# to the nth power
Ron Newman
rnewman at lotus.lotus.com
Sat Nov 10 12:29:21 AEST 1990
In article <4200 at goanna.cs.rmit.oz.au>, ok at goanna.cs.rmit.oz.au (Richard
A. O'Keefe) writes:
|>..... C's pow() function is precisely as capable as
|> Fortran's ** operator. In particular,
|> #include <math.h>
|> ...
|> x = pow(-1.0e6, (double)10);
|> will set x to 1.0e60. pow() checks for integral exponents.
Unfortunately, many implementations of pow(), such as in Unix System V
for PC's, don't produce acceptable results for integral exponents.
You get aberrant results like pow(10.0,3.0) != 1000.0, or pow(3.0,2.0)
!= 9.0.
There's really no excuse for this; if both the arguments and the result
of a floating-point math function can be represented exactly, then the
function should give the correct, exact result. When it doesn't, the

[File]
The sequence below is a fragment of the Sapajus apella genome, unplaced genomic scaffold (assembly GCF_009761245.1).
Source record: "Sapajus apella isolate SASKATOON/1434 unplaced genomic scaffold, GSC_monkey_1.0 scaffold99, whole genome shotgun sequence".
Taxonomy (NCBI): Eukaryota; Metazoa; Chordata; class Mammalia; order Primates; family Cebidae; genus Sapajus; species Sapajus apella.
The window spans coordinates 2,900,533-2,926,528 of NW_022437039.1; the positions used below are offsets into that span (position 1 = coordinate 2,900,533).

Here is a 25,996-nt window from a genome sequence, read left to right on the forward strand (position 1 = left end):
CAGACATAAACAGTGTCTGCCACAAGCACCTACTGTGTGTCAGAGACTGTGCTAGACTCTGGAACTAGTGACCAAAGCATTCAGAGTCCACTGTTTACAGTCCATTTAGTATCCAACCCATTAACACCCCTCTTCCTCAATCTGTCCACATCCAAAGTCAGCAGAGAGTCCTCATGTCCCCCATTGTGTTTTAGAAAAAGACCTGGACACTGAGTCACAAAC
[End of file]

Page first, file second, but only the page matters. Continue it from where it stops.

function has been implemented wrong, in one or both of two ways:
a) The function was implemented in terms of e^x and ln(x), instead
of using the floating-point hardware's native operations
(typically
2^x and y*log2(x))
b) The function was implemented in terms of intermediate functions
that return double-precision (64-bit) values. This led to loss
of precision because the underlying arithmetic was done with
extended-precision (80-bit) values.
In our System V products for PC's, we had to bypass the operating-system
vendors' math libraries and reimplement pow() (and several other
functions) in
raw 80x87 assembly code.
/Ron Newman
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